Posted in For Project 1 Examples

Example 1 research, Part 1: Snare Drum’s Dance-like Character

I have always been fond of the snare drum’s sound. With its unique, secco quality of strokes, that peculiar rattling timbre would always sneak up stealthily, like a snake creeping through the sand. And it’s that strange feeling of something mysterious that captured me.

Although, I was, with no doubt, aware of the military customs of the snare drum, I chose to explore its other side -its dance-like character. Dance is nothing new to the snare drum, as can be traced back with its origins. Medieval tabor (Fig. 1a), its direct predecessor, was used in certain countries as a folk instrument.


Fig.1a. Medieval tabor

It was often joined by the pipe (Fig.1b). As Gauthreaux (19) points out, this was the practice as early as 1260. One of the examples he listed is a thirteenth century reference of the duo, in a poem by Colin Muset where it is mentioned that the flaihutel was played “avec le tabor.” Philip Heseltine, in the preface to the English translation of Jehan Tabourot’s Orchesography: A Treatise in the Form of a Dialogue in 1589, also tells us that in England, the pipe and tabor is a very ancient combination of instruments, under the name of whittle and dub. This combination of tabor and pipe survived into the 20th century and the tradition remains unbroken in today’s southern France (Provence region) and northern Spain (Basque and Catalonia). (KitePowell, 2007: 197)The chief function of the pipe and tabor was to provide music for dancing.



Fig. 1b. Illustration of a player playing tabor and pipe

Gauthreaux (23) mentions that according to Blades, already in the thirteenth century, the tabor began to appear in larger forms. This was partly since the armies of western Europe were influenced by the customs of their oriental foes. Over time, tabor has changed and increased in size into larger field drums, but “how or why the tabor, which was played with one stick, evolved into the side drum, played with two sticks, is a difficult question to answer.” (26) A version found in Swiss called the Basel drum, was one of the first that was used for military functions in combination with another wind instrument – fife. (Fig. 3) “The association of the fife and drum is recorded as early as 1332 in the Chronicles of Basel.” (23) However, Grieder writes that “The first use of fifes and drums by Swiss army units is confirmed in a chronicle of the battle of Sempach in 1386.” (Grieder, 2007: 147) By the late 15th century it’s evident that Swiss mercenary foot soldiers introduced the instrument to much of western Europe.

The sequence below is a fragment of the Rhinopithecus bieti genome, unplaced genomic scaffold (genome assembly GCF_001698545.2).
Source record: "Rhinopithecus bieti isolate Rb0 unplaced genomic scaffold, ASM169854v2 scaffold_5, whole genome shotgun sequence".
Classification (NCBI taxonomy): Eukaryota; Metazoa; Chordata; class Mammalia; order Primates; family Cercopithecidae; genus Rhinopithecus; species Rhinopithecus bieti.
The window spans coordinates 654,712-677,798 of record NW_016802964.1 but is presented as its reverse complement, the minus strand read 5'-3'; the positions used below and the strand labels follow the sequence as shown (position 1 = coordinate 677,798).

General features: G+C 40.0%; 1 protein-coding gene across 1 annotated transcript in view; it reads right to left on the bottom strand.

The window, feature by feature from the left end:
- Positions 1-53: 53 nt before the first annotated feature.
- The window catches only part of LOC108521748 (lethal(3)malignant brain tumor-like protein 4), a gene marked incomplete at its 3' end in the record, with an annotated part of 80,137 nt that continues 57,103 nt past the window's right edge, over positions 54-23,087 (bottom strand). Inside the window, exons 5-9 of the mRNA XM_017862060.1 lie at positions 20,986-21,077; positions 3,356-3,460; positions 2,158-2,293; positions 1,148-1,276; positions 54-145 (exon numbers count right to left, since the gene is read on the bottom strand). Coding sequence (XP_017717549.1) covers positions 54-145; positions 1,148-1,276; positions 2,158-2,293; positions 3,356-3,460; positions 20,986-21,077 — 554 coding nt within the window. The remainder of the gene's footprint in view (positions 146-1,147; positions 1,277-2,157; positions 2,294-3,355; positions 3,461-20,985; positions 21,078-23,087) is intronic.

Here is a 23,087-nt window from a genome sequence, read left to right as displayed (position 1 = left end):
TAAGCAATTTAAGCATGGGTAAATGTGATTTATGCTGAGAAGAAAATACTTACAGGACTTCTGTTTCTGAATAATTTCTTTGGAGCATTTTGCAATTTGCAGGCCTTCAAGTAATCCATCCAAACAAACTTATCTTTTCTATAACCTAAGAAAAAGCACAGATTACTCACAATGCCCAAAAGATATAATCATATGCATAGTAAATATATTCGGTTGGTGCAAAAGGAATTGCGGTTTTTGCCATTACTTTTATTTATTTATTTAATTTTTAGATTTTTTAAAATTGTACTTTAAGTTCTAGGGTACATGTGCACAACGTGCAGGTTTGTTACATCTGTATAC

Fig. 3. Drum and fife

It’s interesting to note that even this combination, the “fife and drum”, like its predecessor the “pipe and tabor,” occasionally accompanied dancing, like basse danse. “The use of the snare drum in accompanying stylized dances of the fifteenth and sixteenth century appears to have had a direct influence on the use of the snare drum at social functions in accompanying dance music of the nineteenth and twentieth centuries.” (Gauthreaux, 25)

During the eighteenth and nineteenth centuries, military bands flourished throughout Europe and America. In addition to their military duties, these bands were often called to  entertain the troops, usually in the form of dances or concerts. This use of military bands eventually extended to concerts held in town squares and halls. Composers of this time had heard the snare drum military bands playing music designed for entertainment. Several examples of music from the eighteenth century written in triple meter (3/8 and 3/4) and intended for military bands are included in George Kastner’s Manuel général de musique militaire à l’usage des armées français of 1848. Pieces in triple meter were rarely used in military maneuvers requiring marching and were often used as short concert pieces, much as they are today.

“The main difference between military and nonmilitary use of the snare drum in social or functional music, lies in the rhythmic treatment of the snare drum. As expected, the role of the snare drum in military works involve intricate parts and constant rhythms usually with little or no resting.”

But, in nonmilitary treatment, as in the waltzes by Lanner and Strauss, the function and use of the snare drum has been significantly altered, and especially in this particular genre, it’s apparent that most signs associated with military drumming have begun to disappear. The snare drum is now used only occasionally and then only as an instrument of color or dynamic reinforcement.”